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Focus On ... Curling

With hundreds of sessions running across Scotland's 21 ice rinks, TryCurling welcomes people of all ages and abilities to give the sport a go.

Not even two months into 2024, it's already been a brilliant year for curling in Scotland. Between the National Women’s and Men’s Championships in early February, the Scottish Curling Senior Championships a few weeks later, and the World Junior Championships which just wrapped up over the weekend, the calendar has been jam-packed for Scotland’s curling talent.  

Curling for all 

The sport, of course, isn’t just for those competing at the top level. Scottish Curling prides itself on its openness to new participants and its active efforts to bring new faces into the game. 

An accessible and inclusive sport, curling offers variations of the game to support everyone to play on the same sheet of ice. Whether you’re 8 or 81, there is space on the rink for you.

Hundreds of come & try sessions run across Scotland’s 21 ice rinks, all designed to give participants a taste of the sport and learn the key skills to get started. Scottish Curling could not make it easier to have a go with its designated platform TryCurling, compiling all the information you need to find a session and book in. Participants don’t need any previous knowledge or gear; everything is provided!

Liz Paul who coaches the TryCurling sessions at the Dewars Centre, Perth said:

“TryCurling lets participants have a go at an Olympic sport they probably thought was well out of their reach. They’re quite scared sometimes going onto the ice at first, but within minutes they are having a whale of a time in full participation.

‘As a coach, I just love seeing their journey from trepidation to loving curling as much as I do and screeching with delight as their stone reaches the circles.”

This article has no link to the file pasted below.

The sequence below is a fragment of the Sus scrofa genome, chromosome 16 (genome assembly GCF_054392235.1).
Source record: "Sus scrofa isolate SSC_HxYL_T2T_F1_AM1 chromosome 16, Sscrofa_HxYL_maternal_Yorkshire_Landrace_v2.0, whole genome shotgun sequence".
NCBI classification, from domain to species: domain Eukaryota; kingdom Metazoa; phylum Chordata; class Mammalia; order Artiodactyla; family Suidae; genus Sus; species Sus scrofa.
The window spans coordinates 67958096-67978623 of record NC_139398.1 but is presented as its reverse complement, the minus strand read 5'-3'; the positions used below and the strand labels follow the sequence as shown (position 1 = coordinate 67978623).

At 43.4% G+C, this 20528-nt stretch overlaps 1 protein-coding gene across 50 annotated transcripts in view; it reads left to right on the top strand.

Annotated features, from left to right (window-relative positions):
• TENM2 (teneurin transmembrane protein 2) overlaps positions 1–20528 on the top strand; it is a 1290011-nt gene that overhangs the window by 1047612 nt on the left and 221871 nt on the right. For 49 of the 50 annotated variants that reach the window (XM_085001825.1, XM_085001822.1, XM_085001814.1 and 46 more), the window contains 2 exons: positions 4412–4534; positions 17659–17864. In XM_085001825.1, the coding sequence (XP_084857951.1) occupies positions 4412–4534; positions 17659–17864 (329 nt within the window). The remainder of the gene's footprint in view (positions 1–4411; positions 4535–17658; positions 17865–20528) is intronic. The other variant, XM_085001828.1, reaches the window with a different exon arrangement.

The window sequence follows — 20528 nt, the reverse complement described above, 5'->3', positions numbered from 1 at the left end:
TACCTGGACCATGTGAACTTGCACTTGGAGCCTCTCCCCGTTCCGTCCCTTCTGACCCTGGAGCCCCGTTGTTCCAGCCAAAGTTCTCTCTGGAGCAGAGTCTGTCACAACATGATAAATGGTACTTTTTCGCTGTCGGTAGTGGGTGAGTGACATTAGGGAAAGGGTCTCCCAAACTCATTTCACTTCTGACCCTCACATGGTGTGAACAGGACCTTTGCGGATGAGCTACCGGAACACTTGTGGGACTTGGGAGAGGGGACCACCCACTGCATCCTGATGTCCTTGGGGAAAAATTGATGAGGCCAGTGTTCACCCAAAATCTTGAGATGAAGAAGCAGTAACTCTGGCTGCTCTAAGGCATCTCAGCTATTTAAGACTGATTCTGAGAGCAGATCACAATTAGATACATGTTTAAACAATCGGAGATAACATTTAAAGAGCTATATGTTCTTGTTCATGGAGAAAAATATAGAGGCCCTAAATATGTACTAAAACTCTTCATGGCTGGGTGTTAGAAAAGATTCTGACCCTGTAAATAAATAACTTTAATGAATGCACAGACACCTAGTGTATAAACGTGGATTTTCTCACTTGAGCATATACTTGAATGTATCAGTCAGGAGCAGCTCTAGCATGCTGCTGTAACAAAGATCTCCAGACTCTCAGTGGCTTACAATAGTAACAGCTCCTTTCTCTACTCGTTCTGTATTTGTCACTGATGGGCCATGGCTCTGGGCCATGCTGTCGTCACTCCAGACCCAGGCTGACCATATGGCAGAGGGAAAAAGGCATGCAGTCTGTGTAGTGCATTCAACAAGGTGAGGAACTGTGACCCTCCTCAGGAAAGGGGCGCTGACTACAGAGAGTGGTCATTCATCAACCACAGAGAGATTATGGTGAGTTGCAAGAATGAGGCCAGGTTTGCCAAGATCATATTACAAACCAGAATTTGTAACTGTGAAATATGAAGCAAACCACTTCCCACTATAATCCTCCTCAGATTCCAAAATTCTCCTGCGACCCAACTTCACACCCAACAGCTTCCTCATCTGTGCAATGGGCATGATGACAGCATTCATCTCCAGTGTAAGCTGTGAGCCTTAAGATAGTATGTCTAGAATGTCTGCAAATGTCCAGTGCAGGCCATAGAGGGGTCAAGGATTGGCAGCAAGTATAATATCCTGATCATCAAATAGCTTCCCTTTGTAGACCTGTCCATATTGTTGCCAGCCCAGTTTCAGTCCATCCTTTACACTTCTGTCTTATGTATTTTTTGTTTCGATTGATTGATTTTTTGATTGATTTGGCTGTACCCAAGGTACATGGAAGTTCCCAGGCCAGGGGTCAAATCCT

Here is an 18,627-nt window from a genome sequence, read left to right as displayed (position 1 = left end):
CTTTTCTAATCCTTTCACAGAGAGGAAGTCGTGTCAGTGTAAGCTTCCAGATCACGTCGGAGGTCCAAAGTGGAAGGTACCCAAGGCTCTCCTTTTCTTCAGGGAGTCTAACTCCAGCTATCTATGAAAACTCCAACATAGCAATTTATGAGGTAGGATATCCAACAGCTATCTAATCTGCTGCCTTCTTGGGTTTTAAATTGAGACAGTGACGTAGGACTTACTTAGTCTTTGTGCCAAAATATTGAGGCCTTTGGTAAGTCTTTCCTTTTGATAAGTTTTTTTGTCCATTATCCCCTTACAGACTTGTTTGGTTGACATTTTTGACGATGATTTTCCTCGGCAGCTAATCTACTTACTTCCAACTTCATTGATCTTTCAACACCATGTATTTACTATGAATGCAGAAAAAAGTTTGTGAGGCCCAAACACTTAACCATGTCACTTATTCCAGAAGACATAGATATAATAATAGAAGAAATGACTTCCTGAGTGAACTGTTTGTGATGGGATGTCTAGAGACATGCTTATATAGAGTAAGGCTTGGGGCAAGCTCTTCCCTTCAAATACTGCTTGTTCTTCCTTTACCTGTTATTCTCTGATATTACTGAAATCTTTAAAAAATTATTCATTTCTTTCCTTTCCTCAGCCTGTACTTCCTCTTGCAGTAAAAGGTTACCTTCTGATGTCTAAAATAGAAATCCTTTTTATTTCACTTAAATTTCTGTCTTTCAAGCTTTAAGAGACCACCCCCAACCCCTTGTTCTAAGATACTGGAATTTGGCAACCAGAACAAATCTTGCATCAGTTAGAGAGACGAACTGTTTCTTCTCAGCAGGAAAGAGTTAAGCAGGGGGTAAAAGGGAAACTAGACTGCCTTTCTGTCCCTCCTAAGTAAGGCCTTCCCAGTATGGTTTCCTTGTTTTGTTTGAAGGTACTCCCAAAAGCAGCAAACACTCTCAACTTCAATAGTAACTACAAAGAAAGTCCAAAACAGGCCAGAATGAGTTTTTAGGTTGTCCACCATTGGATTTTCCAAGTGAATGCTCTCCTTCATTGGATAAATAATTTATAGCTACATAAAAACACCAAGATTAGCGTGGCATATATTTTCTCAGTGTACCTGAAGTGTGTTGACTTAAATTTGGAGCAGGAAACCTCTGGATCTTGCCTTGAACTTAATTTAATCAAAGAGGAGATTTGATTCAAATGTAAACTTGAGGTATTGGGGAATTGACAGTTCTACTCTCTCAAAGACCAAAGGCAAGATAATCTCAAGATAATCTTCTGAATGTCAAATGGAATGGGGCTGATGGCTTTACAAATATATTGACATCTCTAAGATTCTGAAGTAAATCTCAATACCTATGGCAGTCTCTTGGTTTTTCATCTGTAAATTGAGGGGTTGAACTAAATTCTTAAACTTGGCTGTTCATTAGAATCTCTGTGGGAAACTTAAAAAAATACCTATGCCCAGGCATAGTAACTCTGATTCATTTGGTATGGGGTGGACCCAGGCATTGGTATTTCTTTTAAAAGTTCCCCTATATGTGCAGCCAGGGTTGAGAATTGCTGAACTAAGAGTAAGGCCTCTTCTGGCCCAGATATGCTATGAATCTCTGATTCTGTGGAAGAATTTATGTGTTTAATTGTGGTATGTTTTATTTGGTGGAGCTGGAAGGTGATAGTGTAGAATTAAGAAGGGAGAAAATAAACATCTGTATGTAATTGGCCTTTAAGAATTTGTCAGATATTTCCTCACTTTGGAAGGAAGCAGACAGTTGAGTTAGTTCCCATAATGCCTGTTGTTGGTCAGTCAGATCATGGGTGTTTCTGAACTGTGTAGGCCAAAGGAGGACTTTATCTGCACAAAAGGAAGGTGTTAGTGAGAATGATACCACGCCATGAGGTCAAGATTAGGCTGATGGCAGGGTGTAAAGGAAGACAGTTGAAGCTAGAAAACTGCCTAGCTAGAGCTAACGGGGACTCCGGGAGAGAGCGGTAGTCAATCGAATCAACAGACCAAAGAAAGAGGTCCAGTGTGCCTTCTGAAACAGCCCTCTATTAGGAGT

The Curling Pathway

After Try Curling sessions, participants can attend Beginner classes and the Gateway Club at their local rink. These continue to provide support and coaching to new curlers in a relaxed and informal environment.

Paul Davis who coaches TryCurling sessions at Curl Edinburgh said:

“The joy of coaching the sessions is novice curlers after a few wobbles sliding out and delivering a stone into the house. They then become more intrigued by technique and then the competitive juices start to flow and suddenly they are hooked on our wonderful sport of curling.

“I’m always pleased to see those that started with a TryCurling session advancing through the virtual club and into several clubs in Curl Edinburgh.”


In extension to the TryCurling sessions, Scottish Curling also runs Curlability sessions which are free and open to people with any form of disability looking to try curling for the first time. These sessions are supported by The Scottish Curling Trust who work to ensure that curling in Scotland is more accessible and inclusive for all.

At the end of last year, 10 participants attended the Curlability event at Kinross Curling, some of whom were already members of Visually Impaired Curlers Kinross (VICKS), but many were completely new to the sport.

Thanks to the experienced coaches on the day, necessary adaptions were made to ensure that everyone could get the most out of the experience. Participants were supported to build on their skills throughout the day and then eventually take part in match play.  

For Scottish Curling, it is integral to keep in contact with those who attend events like Curlability and ensure that they know where to go next. Participants were provided with information about how to keep curling with many then reporting back that they had enquired about joining their local club.

One of the participants, Colin said:

"The coaches were clearly able, experienced, knowledgeable, and most importantly, patient."

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